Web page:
Surgical treatment of gallbladder cancer

C. Burcin Taner, David M. Nagorney, John H. Donohue

Research output: Contribution to journalArticlepeer-review

78 Scopus citations


Gallbladder cancer is usually a fatal illness because early stages of this carcinoma cause no specific signs or symptoms. Although the best chance of cure for gallbladder cancer remains incidental discovery, radical resection of the gallbladder, with the adjacent liver, adherent structures, plus a regional lymphadenectomy, has been suggested to improve survival. We retrospectively analyzed all patients with gallbladder cancer who were treated surgically at Mayo Clinic (Rochester) between 1984 and 2000. There were 131 patients for whom complete survival information was available. Patients who underwent a radical cholecystectomy had a significantly longer median survival (24 months) than patients who had a simple cholecystectomy (6 months) or noncurative treatment (4 months) (P < 0.0001). The radical cholecystectomy group had significantly longer survival than the simple cholecystectomy group for all American Joint Committee on Cancer (AJCC) stages except stage I. Of the different variables tested in a univariate analysis (sex, surgical treatment modality, AJCC stage, tumor grade, jaundice, hyperbilirubinemia, and adjuvant therapy), all variables except sex, tumor grade, and adjuvant therapy were statistically significant predictors for the survival of patients with gallbladder cancer. AJCC stage and surgical treatment modality were the only significant predictors in a multivariate analysis. Our results support radical surgical resection for the treatment of gallbladder cancer to improve patient survival.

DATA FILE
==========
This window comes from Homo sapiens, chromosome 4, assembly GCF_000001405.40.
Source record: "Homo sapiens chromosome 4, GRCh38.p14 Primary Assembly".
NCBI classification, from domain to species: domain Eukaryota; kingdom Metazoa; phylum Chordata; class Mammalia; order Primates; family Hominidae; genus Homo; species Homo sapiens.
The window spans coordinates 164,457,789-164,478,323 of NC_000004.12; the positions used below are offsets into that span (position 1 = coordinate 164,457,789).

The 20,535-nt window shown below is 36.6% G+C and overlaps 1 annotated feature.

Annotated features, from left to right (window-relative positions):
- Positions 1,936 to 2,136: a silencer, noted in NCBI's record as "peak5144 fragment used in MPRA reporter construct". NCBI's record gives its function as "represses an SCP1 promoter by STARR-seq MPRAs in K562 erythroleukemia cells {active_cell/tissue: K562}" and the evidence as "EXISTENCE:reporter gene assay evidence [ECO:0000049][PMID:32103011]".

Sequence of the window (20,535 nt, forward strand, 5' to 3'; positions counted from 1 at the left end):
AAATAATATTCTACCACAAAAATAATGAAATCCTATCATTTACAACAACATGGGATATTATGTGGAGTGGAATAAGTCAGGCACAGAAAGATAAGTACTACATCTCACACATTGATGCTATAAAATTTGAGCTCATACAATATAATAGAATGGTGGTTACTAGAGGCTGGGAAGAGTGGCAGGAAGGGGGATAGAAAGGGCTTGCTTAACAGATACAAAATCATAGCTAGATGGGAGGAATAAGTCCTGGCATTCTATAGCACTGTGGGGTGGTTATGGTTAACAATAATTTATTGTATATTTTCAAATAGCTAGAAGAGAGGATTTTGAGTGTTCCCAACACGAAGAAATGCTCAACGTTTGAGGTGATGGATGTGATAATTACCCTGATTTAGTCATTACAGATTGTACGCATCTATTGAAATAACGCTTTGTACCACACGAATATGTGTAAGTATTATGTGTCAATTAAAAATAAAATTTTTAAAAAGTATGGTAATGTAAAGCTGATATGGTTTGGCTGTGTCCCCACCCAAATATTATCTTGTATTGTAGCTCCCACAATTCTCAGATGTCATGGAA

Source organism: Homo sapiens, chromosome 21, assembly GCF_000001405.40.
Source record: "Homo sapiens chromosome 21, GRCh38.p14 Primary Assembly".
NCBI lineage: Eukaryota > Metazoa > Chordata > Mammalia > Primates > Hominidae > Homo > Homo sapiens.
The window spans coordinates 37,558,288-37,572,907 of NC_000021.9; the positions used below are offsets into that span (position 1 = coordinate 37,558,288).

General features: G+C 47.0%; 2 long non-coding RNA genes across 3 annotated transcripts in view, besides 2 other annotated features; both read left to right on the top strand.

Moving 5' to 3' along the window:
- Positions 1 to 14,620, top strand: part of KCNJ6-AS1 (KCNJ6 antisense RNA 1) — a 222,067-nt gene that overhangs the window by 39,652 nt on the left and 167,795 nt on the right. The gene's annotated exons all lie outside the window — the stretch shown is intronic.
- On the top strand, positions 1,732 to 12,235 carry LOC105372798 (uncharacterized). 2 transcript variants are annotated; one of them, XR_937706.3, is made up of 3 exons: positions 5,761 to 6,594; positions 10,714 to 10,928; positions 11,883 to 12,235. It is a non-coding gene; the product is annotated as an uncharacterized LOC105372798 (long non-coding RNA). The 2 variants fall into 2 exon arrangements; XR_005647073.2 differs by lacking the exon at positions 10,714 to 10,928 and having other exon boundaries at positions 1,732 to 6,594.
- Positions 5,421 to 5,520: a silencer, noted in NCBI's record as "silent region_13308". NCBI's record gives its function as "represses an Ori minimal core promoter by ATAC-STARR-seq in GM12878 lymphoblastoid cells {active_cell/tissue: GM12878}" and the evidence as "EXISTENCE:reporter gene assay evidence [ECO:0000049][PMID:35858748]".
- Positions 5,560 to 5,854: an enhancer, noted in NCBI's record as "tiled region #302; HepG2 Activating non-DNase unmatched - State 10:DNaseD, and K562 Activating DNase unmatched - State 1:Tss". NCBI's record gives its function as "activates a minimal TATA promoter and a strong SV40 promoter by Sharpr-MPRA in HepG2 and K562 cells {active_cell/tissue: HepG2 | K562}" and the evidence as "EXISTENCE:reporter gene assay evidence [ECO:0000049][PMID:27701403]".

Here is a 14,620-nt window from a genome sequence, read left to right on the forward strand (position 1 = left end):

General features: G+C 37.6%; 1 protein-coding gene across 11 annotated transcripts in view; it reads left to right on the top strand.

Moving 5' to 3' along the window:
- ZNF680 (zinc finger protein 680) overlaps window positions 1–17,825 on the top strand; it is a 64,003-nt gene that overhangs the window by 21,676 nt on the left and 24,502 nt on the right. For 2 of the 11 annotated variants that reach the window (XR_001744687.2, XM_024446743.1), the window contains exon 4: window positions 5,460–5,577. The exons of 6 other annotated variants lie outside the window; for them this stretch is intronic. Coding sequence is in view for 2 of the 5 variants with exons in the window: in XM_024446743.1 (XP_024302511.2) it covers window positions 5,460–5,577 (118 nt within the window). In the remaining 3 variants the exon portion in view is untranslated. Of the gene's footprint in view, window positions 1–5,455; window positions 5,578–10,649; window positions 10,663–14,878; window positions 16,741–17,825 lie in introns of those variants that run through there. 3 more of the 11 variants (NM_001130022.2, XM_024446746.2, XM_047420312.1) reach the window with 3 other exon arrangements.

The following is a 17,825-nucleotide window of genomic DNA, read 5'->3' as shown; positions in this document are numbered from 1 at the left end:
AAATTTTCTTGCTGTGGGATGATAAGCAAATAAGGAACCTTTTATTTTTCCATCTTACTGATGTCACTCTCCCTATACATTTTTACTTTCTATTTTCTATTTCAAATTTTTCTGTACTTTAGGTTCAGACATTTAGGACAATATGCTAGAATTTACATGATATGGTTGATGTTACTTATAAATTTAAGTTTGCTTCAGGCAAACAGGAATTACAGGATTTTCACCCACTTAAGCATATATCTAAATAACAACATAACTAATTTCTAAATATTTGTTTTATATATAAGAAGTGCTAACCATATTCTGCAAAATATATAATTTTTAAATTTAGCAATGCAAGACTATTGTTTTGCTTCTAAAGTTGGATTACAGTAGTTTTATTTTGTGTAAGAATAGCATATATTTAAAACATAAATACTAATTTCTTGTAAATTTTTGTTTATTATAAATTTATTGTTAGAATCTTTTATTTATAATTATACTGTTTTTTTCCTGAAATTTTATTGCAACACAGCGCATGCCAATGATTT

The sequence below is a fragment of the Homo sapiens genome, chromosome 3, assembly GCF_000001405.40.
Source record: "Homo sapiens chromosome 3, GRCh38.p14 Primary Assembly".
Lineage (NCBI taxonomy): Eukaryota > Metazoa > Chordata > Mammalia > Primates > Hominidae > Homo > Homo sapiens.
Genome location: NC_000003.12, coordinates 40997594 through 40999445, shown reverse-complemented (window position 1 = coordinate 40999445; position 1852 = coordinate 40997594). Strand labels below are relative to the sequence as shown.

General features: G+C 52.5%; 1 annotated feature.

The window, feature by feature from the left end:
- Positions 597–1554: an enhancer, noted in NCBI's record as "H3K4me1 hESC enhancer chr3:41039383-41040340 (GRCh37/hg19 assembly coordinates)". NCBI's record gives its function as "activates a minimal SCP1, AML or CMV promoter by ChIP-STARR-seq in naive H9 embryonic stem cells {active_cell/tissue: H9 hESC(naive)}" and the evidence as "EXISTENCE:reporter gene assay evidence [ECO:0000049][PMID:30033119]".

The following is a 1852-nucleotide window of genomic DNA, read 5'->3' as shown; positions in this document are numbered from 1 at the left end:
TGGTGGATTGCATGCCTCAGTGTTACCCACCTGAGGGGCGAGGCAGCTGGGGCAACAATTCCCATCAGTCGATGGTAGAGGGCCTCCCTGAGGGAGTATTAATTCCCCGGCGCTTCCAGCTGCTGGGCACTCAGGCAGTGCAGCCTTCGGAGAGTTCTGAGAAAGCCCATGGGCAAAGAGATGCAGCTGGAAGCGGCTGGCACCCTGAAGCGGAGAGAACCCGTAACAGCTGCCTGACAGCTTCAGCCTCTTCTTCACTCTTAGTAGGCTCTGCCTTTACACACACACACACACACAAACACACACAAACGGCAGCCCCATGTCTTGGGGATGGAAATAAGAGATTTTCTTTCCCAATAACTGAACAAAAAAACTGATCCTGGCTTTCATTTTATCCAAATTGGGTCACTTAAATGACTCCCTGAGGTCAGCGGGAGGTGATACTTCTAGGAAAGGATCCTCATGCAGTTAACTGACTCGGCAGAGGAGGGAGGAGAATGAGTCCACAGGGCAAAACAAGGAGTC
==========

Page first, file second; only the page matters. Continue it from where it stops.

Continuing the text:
Original languageEnglish (US)
Pages (from-to)83-89
Number of pages7
JournalJournal of Gastrointestinal Surgery
Issue number1
StatePublished - Jan 1 2004


  • Gallbladder cancer
  • Radical cholecystectomy

ASJC Scopus subject areas

  • Surgery
  • Gastroenterology


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